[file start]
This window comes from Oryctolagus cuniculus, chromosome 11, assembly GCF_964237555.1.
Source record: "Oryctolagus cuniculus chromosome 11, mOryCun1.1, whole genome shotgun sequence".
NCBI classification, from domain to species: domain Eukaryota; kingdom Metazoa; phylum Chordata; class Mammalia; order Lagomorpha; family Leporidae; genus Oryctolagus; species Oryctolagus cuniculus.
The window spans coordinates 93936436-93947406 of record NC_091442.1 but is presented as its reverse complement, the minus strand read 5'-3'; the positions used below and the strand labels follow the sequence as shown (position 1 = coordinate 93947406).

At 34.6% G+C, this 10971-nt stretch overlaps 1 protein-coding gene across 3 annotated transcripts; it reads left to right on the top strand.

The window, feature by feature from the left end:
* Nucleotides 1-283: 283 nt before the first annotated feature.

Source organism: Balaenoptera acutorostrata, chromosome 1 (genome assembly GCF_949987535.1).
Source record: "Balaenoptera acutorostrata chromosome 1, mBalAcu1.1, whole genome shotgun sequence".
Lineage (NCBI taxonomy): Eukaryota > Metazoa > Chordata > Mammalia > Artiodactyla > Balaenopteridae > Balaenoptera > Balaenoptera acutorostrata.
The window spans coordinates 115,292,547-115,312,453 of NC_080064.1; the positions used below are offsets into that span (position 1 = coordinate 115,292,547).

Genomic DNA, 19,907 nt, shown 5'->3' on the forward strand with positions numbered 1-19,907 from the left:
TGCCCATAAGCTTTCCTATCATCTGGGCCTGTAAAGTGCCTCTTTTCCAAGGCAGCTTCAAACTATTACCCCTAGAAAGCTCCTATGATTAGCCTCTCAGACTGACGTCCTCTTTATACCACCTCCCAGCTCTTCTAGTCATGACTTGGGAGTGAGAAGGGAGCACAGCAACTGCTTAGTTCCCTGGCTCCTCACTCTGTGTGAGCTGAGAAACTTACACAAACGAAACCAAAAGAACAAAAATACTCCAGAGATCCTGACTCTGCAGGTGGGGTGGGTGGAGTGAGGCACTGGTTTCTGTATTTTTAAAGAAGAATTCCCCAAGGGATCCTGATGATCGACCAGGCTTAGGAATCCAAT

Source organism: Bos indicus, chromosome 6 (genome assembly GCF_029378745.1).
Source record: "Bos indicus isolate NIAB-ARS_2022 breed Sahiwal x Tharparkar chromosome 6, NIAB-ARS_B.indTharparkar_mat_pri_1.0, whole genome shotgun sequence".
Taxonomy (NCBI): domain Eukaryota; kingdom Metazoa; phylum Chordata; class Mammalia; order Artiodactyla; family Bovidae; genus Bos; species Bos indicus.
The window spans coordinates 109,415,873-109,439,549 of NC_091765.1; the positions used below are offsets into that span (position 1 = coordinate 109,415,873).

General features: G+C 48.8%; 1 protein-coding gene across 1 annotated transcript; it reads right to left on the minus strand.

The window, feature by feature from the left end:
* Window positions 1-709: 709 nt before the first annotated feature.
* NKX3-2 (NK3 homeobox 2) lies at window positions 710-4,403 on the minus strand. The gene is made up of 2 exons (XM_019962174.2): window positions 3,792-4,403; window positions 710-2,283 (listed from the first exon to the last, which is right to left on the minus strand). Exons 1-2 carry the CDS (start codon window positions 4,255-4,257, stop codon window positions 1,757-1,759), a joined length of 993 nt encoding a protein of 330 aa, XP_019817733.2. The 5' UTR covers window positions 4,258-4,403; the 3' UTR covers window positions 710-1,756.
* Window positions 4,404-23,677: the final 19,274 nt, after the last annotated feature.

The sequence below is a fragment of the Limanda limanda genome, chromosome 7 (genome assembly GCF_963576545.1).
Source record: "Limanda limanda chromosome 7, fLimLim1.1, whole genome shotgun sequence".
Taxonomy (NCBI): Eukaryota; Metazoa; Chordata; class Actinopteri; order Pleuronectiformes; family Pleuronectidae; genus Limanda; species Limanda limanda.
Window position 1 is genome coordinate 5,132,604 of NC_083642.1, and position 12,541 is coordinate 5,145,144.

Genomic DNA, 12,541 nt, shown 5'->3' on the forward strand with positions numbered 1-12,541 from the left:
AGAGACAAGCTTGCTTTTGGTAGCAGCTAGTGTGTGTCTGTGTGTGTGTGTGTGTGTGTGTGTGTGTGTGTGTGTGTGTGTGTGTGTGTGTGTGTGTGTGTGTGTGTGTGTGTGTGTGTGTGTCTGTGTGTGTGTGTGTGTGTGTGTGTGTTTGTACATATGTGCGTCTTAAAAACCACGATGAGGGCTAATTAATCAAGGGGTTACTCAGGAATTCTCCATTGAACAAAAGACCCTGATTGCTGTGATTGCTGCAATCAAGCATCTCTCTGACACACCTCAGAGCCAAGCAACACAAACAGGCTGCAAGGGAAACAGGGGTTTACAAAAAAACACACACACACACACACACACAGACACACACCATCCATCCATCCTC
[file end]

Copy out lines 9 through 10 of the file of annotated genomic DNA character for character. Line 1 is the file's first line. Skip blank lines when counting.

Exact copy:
Source record: "Balaenoptera acutorostrata chromosome 1, mBalAcu1.1, whole genome shotgun sequence".
Lineage (NCBI taxonomy): Eukaryota > Metazoa > Chordata > Mammalia > Artiodactyla > Balaenopteridae > Balaenoptera > Balaenoptera acutorostrata.